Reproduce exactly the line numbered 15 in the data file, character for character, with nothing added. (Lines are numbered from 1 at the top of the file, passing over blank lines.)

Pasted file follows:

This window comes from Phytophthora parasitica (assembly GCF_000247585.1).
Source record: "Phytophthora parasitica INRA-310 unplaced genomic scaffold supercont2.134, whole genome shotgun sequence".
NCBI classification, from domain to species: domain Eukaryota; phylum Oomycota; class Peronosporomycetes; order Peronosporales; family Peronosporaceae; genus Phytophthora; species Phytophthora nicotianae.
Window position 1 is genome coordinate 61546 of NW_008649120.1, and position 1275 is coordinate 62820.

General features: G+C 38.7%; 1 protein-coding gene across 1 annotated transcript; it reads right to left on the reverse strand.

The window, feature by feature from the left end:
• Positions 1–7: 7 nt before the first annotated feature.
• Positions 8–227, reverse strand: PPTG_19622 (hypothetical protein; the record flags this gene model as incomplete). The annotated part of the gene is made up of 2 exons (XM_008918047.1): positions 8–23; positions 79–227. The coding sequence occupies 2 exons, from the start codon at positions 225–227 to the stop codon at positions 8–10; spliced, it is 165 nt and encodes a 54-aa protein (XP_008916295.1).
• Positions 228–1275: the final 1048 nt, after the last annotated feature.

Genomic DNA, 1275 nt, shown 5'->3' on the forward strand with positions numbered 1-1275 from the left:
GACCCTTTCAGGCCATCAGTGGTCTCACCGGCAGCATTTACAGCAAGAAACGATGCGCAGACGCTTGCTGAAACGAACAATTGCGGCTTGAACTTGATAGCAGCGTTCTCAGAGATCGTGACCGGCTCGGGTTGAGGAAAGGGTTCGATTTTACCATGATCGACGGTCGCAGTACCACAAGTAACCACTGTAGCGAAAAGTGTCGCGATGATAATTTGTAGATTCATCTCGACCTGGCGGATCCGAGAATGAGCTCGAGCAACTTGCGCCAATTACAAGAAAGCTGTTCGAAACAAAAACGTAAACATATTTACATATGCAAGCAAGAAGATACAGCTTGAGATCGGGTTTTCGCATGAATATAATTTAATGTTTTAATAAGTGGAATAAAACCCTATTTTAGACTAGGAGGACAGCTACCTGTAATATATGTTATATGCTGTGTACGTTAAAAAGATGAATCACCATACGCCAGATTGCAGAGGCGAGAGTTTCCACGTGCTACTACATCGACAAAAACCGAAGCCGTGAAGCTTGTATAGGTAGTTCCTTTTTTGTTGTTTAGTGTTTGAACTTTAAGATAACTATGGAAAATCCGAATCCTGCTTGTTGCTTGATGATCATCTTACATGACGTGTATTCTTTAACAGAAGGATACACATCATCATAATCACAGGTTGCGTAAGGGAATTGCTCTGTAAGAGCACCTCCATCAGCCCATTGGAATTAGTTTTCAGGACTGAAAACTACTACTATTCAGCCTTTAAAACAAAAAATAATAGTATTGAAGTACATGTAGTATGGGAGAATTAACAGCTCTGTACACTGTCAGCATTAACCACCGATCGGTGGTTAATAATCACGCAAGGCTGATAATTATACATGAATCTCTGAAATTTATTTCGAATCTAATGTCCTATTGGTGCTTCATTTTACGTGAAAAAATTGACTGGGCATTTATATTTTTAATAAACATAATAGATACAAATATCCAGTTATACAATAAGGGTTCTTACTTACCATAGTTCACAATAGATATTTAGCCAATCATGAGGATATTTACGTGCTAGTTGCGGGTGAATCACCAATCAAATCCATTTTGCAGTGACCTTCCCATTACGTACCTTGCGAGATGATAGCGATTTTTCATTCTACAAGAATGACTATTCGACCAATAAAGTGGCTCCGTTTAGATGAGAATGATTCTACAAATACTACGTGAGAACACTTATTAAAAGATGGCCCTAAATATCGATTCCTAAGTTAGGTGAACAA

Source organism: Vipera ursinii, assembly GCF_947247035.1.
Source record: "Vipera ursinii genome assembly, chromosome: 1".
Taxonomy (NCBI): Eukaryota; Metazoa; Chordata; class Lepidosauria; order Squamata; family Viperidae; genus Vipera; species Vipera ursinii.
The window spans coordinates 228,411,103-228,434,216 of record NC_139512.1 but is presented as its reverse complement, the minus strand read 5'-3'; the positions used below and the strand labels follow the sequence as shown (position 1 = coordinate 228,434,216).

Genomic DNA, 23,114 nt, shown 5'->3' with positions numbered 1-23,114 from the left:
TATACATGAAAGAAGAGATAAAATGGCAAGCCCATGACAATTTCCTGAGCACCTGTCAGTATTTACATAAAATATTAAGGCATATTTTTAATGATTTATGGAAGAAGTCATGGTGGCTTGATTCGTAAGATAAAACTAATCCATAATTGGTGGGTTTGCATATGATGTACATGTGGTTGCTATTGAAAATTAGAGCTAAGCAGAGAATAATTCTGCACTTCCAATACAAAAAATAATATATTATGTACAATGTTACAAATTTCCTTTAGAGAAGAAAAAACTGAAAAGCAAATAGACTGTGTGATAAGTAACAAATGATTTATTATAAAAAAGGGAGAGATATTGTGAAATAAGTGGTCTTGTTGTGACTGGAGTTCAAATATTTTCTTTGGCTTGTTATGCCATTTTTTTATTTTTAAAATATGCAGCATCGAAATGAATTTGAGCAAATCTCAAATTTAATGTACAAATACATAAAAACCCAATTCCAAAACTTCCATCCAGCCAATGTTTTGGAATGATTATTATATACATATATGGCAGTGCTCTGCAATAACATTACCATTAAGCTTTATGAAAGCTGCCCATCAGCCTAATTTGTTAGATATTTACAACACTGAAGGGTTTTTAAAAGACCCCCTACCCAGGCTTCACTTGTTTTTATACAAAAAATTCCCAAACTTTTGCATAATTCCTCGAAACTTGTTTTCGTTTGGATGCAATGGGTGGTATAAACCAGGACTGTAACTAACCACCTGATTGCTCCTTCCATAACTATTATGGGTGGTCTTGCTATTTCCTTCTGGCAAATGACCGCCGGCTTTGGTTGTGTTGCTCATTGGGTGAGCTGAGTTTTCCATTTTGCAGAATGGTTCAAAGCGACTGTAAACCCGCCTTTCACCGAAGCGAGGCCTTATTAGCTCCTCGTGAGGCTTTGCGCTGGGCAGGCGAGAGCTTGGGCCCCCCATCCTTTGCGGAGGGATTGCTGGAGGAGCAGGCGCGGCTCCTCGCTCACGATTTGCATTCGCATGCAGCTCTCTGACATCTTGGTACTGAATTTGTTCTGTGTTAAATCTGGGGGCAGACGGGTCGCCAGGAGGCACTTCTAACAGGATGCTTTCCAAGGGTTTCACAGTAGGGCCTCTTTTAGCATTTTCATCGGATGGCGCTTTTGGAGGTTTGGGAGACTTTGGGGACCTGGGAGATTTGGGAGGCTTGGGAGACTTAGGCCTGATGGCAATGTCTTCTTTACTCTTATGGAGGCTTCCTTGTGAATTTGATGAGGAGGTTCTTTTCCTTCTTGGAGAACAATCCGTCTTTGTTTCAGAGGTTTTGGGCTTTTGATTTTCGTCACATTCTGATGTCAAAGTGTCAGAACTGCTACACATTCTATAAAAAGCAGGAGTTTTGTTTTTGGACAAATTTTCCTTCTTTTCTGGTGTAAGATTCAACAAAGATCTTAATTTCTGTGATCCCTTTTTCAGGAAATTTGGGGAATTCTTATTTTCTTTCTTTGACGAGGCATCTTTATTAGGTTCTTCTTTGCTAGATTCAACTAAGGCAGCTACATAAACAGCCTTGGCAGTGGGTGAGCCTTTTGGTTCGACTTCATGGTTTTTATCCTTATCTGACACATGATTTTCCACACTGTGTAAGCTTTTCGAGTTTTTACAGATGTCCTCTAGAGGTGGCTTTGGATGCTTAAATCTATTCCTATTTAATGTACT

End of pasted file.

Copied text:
The window spans coordinates 228,411,103-228,434,216 of record NC_139512.1 but is presented as its reverse complement, the minus strand read 5'-3'; the positions used below and the strand labels follow the sequence as shown (position 1 = coordinate 228,434,216).